THE WORDSMITH by Patricia Forde

Two years ago Moontrug read a brilliantly original book by David Almond called My Name is Mina. Mina is full of wonder at the world around her – she loves nature, birds, drawing, William Blake’s poems and WORDS. She says: ‘Words should wander and meander.  They should fly like owls and flicker like bats and slip like cats.  They should murmur and scream and dance and sing.’ And the same love of words that runs through Almond’s book is present in Patricia Forde’s excellent novel for 9+ years, The Wordsmith.

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Ark is a place of tally sticks, rationed food and shared shoes, where art and music are banned, language is severely restricted and outcasts are thrown to the wolves. Letta’s job is to collect words and dole them out to people who need them. When she discovers that John Noa is planning to rob the people of language altogether and make them Wordless, she has to stop him. But she’s only a young girl and he’s the leader of the known world.

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Forde’s concept of an apocalyptic world repressed of language is both original and superbly done. On the one hand, you have Letta’s fascination with words: ‘…words she’d learnt in school flying about her head, fireflies from some magical place’ and the author’s own intrigue with language: ‘words slipping and sliding between two men’. Then you have Ark, a place where language is being drained away, despite Letta’s best efforts to preserve it. The world-building is hugely convincing (streets patrolled by gavvers, woods full of wolves, a Wordsmith’s home with secret Monk’s Room) and provides a fantastic platform for the plot to play out. By page 28, Letta is already harbouring a dangerous intruder, a young boy injured by the gavvers, and by page 89 she realises that beneath the ‘truths’ she has been told lurk a string of shocking lies…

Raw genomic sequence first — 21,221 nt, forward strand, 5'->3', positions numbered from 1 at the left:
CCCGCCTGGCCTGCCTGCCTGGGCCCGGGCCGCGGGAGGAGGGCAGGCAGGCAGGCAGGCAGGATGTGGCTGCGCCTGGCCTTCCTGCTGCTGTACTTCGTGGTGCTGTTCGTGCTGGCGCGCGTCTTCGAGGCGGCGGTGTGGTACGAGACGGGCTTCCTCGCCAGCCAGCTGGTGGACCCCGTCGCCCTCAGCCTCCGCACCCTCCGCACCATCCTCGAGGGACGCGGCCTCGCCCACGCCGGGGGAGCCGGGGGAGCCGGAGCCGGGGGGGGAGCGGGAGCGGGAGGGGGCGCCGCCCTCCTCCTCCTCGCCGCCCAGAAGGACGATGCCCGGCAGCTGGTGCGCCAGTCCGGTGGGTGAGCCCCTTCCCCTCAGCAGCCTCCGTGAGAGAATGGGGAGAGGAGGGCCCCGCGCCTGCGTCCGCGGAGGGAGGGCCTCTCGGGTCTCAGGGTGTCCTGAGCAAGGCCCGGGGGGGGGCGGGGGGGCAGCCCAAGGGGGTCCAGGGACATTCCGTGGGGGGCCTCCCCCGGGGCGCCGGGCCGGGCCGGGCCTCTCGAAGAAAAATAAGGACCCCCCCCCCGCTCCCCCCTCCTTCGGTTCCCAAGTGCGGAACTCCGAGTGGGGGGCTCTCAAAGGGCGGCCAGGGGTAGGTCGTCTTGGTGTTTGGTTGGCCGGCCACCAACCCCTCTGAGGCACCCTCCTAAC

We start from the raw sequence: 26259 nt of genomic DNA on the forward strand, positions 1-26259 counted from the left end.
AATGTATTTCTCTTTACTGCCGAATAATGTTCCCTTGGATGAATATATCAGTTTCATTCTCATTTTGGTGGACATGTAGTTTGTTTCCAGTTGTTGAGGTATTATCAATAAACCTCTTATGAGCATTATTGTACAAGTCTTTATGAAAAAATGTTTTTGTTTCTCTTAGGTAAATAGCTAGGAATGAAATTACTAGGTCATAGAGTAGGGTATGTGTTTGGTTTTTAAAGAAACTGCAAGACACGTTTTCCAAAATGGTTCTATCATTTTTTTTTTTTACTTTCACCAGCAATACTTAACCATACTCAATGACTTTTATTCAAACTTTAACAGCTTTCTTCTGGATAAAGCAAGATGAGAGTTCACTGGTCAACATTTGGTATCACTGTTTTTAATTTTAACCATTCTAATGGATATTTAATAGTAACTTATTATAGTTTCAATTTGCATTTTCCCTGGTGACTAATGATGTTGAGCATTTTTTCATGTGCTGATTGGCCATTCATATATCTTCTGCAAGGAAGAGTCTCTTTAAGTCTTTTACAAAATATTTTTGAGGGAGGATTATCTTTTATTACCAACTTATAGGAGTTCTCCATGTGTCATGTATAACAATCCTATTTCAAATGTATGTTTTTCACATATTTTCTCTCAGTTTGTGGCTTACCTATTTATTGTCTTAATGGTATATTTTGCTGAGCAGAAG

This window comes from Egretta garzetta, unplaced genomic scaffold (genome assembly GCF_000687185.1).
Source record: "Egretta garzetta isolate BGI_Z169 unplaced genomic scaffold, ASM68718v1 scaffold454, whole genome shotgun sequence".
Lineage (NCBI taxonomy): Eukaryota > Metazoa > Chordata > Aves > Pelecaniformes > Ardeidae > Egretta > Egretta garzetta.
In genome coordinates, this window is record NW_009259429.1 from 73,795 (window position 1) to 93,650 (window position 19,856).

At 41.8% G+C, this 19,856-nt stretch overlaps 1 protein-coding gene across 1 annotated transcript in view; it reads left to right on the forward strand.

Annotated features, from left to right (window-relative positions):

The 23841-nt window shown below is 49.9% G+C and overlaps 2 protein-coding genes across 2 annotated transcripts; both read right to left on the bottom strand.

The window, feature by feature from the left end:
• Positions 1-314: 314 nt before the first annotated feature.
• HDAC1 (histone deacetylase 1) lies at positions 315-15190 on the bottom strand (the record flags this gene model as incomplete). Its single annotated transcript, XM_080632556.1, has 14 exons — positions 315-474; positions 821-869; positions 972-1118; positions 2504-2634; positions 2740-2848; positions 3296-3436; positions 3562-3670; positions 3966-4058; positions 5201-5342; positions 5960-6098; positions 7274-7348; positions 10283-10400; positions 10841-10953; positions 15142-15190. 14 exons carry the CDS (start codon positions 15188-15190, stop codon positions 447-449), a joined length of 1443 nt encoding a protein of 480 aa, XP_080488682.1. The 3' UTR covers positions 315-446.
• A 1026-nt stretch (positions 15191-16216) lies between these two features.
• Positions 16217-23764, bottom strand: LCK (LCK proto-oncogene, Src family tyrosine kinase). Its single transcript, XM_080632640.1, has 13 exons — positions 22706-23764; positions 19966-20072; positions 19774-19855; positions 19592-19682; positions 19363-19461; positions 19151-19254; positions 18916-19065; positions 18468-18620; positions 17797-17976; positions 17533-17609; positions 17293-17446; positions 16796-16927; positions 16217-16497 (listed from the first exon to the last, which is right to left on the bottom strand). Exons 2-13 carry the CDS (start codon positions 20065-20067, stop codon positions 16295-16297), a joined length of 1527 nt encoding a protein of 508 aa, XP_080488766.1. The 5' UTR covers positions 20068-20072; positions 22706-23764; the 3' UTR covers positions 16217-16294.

Forde develops Letta’s character from obedient wordsmith to enraged rebel and her relationship with Marlo is lovely – something to root for amidst the horror of Noa’s regime. The plot is full of twists and turns and tension is high as Letta mixes ink from beetroot to mark a trail to her friend in the forest and when she sneaks out into the outlaws’ hiding place. Forde’s writing is beautiful (‘a hushed kind of waiting clung to everything’) and set alongside Ark’s squalid prisons, torture scenes, murders and the repressive List language, a huge sense of anger bubbles inside the reader as the plot progresses. Moontrug was willing the illegal colour-catchers (musicians, painters and dancers) on and as the book reached its conclusion, the tension was so high Moontrug had to read the last few chapters pacing the room. A fantastic book – original and compelling – and Moontrug is looking forward to what Forde has in store for us all next…

 

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